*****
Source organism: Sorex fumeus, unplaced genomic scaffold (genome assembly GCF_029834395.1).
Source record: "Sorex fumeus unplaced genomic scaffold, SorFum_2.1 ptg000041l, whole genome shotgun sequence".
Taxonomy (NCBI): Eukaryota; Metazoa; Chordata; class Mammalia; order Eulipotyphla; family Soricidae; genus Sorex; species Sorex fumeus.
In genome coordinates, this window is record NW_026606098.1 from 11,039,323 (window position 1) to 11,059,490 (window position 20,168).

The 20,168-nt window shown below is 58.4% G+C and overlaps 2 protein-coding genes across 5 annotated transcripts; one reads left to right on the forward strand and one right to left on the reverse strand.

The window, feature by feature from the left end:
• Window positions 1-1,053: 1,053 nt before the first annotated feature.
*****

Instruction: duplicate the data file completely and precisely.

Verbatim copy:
Source organism: Sorex fumeus, unplaced genomic scaffold (genome assembly GCF_029834395.1).
Source record: "Sorex fumeus unplaced genomic scaffold, SorFum_2.1 ptg000041l, whole genome shotgun sequence".
Taxonomy (NCBI): Eukaryota; Metazoa; Chordata; class Mammalia; order Eulipotyphla; family Soricidae; genus Sorex; species Sorex fumeus.
In genome coordinates, this window is record NW_026606098.1 from 11,039,323 (window position 1) to 11,059,490 (window position 20,168).

The 20,168-nt window shown below is 58.4% G+C and overlaps 2 protein-coding genes across 5 annotated transcripts; one reads left to right on the forward strand and one right to left on the reverse strand.

The window, feature by feature from the left end:
• Window positions 1-1,053: 1,053 nt before the first annotated feature.